Attendees welcomed different opinions.

One defining characteristic of a cult is that members follow the leader’s instructions without question. The Mr. Money Mustache crew found great value in the knowledge shared by Pete Adeney. However, this group of people included many very money-smart people — each with a slightly different strategy.

We learned about one person’s experience using margin on their taxable investment accounts. Some would never venture into using margin, and others seemed comfortable with the concept. Everyone listened to the description of the strategy.

I walked away from the conversation with a desire to learn more about margin trading. I’m not comfortable with the practice in my situation, but I want to learn more.

Several topics of conversation were eye-opening, and not everyone agreed that the path was right for them.

You have to ask yourself if I will sleep well at night.

The Mustachian crew is my kind of cult.

Pete Adeney accidentally created a cult when he wrote about how he reached financial independence and retired by age 30. If you look closely at the characteristics of a cult, you will find many likenesses with the Mustachians who follow Mr. Money Mustache.

That might sound scary to you.

Look, achieving financial independence and time freedom in your life is not normal. If you want to be normal, save little to nothing and work until you can collect social security. The strategies that Mustachians follow are considered a polarizing, us versus them mentality.

I knew long ago that I didn’t want to work in the stressful environment I had existed in forever. When I discovered Mr. Money Mustache nearly a decade ago, I finally believed there was a path to my goals.

I’ve been on this adventure without in-person interactions with anyone else on the same journey. Talking with others in varying phases of the journey to financial independence felt great.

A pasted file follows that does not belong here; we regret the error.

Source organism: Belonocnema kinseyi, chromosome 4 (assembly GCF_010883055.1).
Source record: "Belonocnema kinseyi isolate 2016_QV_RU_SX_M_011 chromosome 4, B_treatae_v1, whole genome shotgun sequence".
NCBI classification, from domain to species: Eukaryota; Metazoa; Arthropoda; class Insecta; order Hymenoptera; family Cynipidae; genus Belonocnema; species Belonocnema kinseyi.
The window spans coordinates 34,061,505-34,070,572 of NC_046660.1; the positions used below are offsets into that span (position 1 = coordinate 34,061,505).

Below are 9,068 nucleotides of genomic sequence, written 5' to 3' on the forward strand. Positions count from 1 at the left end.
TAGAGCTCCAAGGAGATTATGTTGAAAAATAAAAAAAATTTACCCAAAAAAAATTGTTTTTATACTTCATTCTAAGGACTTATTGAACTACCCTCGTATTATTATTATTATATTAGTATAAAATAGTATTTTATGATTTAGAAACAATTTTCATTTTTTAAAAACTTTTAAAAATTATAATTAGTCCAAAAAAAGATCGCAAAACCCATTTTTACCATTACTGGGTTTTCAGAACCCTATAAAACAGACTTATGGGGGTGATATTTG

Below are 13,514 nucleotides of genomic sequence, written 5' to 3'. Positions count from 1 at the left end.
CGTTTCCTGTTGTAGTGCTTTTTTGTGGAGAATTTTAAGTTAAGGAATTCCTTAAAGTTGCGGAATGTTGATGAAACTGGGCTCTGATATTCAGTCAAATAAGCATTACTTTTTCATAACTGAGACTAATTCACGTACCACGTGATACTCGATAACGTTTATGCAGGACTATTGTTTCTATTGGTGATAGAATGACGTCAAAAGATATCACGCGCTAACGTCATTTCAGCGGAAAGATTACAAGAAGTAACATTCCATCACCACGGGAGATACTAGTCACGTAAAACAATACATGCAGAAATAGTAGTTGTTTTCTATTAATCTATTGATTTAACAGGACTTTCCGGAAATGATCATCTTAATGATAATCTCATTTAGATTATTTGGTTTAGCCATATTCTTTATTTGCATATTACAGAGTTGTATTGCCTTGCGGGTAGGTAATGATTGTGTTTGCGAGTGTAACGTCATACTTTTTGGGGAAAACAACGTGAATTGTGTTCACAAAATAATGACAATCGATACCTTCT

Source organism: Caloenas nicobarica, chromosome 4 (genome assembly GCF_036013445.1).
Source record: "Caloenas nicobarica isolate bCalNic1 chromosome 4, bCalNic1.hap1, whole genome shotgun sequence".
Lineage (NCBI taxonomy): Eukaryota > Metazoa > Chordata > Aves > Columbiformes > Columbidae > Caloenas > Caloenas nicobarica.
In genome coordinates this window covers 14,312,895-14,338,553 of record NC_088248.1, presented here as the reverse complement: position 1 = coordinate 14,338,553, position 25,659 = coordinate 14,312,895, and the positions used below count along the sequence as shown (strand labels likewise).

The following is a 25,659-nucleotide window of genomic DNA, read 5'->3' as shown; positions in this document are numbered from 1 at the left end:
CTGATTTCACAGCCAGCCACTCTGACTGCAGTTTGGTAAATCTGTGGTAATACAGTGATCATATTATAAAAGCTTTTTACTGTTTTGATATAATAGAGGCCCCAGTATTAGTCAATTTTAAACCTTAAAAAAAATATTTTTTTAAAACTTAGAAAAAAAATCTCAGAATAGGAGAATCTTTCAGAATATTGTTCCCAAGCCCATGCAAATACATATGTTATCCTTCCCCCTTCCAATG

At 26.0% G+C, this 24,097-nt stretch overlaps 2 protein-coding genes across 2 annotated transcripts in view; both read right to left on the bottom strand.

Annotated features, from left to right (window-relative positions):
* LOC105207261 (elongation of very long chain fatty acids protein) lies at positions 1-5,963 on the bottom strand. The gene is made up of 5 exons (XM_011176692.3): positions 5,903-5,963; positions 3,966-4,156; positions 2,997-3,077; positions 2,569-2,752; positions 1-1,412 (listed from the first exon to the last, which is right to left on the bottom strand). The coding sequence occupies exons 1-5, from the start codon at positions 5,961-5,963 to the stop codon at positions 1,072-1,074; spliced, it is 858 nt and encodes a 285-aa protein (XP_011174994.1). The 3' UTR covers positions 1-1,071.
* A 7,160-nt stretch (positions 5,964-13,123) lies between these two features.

Attendees welcomed new ideas and perspectives. Hearing that many had faced similar challenges to me also validated my journey to date.

The small group of Mustachians I met represents precisely the people I would like to surround myself with. If that means I am a cultist, I guess that’s what I am.

One of the best ways to achieve your goals is to surround yourself with like-minded people. It’s also great to find people doing things slightly different from you. A different perspective can mean so much.

Summary

My first meetup with the Mustachian group was refreshing. It was so nice to see that you were welcome, no matter your stage in the journey to financial independence.

Despite following the general directions from Mr. Money Mustache, everyone acknowledged that their path was unique in one way or another. There are many paths to success, and not every finish line is the same either. This alone is the primary reason I decided to write about personal finance.

Almost everyone wondered what life would be like on the other side of financial independence. If you have issues in your life, they do not magically disappear when you are financially free. You have more time to work on your troubles, though. An excellent suggestion was to spend time while you continue to work to discover something that you can be passionate about after you no longer need to work for money.

Tolerance to risk varied greatly in the group. Despite this, people seemed open to hearing about new ideas. Even when something sounded very scary, people took the time to listen and learn. Trading on margin sounds very scary on the surface to me. However, I walked away, wanting to learn more.

I never thought I would end up in a cult. But dammit, if being a Mustachian is a cult, I’m proud to be a member.

If you are working towards a goal of financial independence, I highly suggest finding a local group of like-minded people you can meet in person. The unique perspectives and support from real people can help you on your journey.